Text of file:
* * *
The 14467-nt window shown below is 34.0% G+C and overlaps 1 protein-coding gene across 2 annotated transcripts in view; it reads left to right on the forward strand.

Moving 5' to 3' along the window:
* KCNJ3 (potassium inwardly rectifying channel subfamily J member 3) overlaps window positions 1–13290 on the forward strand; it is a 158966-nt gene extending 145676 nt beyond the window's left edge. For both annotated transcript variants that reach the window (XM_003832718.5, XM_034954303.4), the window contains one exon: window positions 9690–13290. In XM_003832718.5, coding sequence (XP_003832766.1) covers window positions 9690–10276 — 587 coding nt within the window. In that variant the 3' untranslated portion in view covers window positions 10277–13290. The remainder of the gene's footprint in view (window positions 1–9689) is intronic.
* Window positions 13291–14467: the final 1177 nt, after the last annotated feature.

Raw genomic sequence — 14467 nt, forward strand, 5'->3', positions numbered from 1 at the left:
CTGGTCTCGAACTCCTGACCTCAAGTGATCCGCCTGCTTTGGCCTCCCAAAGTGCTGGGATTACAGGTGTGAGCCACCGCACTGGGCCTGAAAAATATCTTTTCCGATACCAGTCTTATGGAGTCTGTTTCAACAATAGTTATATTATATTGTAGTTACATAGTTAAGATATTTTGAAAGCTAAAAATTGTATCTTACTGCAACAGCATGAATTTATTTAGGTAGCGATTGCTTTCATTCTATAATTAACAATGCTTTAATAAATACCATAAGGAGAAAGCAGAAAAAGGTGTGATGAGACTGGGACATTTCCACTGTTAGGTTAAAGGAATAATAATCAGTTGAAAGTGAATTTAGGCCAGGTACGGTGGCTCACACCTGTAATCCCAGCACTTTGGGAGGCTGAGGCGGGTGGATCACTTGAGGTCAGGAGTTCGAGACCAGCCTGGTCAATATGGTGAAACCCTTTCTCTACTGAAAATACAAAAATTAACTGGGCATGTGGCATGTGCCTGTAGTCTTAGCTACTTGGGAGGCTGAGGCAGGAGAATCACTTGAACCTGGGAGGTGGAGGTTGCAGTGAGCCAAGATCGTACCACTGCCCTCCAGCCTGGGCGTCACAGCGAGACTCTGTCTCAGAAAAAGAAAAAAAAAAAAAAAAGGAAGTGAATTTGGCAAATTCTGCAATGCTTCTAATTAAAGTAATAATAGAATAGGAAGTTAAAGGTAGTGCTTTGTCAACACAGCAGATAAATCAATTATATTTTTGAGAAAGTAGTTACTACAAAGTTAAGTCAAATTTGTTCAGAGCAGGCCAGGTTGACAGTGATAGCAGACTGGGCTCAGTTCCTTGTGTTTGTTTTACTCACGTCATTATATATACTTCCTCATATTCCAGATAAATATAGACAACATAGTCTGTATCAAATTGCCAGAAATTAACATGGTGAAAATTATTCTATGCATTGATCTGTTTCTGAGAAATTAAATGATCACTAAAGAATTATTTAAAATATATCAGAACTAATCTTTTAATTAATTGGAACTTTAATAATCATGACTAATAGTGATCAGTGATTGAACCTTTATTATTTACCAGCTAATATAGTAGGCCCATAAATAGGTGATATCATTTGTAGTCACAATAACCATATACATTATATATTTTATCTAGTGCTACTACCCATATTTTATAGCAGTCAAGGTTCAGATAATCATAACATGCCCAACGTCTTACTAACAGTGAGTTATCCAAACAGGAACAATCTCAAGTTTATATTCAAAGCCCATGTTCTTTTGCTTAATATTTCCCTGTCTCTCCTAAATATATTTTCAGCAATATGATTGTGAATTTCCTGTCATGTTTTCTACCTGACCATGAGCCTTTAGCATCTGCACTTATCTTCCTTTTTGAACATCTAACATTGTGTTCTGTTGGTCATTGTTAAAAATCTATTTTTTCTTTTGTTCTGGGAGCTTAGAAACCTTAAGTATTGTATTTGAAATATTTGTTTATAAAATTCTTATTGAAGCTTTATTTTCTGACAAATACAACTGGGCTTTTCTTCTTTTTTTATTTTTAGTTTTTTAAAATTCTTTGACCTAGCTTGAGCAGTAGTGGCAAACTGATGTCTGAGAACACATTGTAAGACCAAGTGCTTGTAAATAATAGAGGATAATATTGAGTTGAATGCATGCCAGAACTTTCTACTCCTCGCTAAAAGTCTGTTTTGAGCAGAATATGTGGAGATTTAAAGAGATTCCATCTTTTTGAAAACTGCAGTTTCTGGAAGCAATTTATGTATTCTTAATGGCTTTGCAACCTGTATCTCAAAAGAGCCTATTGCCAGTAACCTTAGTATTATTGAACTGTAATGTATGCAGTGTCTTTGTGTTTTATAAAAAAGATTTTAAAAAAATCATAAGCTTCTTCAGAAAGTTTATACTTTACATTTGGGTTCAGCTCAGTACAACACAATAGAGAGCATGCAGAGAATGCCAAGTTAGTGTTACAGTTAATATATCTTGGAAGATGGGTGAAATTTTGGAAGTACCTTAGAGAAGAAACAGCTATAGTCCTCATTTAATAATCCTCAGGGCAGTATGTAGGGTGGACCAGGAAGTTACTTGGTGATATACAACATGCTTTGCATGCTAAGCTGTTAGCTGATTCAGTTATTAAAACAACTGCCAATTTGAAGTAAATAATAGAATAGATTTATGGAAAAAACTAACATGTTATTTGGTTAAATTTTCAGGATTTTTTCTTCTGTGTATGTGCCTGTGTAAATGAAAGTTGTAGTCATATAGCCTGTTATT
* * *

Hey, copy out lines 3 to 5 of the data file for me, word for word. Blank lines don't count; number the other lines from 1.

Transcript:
* KCNJ3 (potassium inwardly rectifying channel subfamily J member 3) overlaps window positions 1–13290 on the forward strand; it is a 158966-nt gene extending 145676 nt beyond the window's left edge. For both annotated transcript variants that reach the window (XM_003832718.5, XM_034954303.4), the window contains one exon: window positions 9690–13290. In XM_003832718.5, coding sequence (XP_003832766.1) covers window positions 9690–10276 — 587 coding nt within the window. In that variant the 3' untranslated portion in view covers window positions 10277–13290. The remainder of the gene's footprint in view (window positions 1–9689) is intronic.
* Window positions 13291–14467: the final 1177 nt, after the last annotated feature.

Raw genomic sequence — 14467 nt, forward strand, 5'->3', positions numbered from 1 at the left: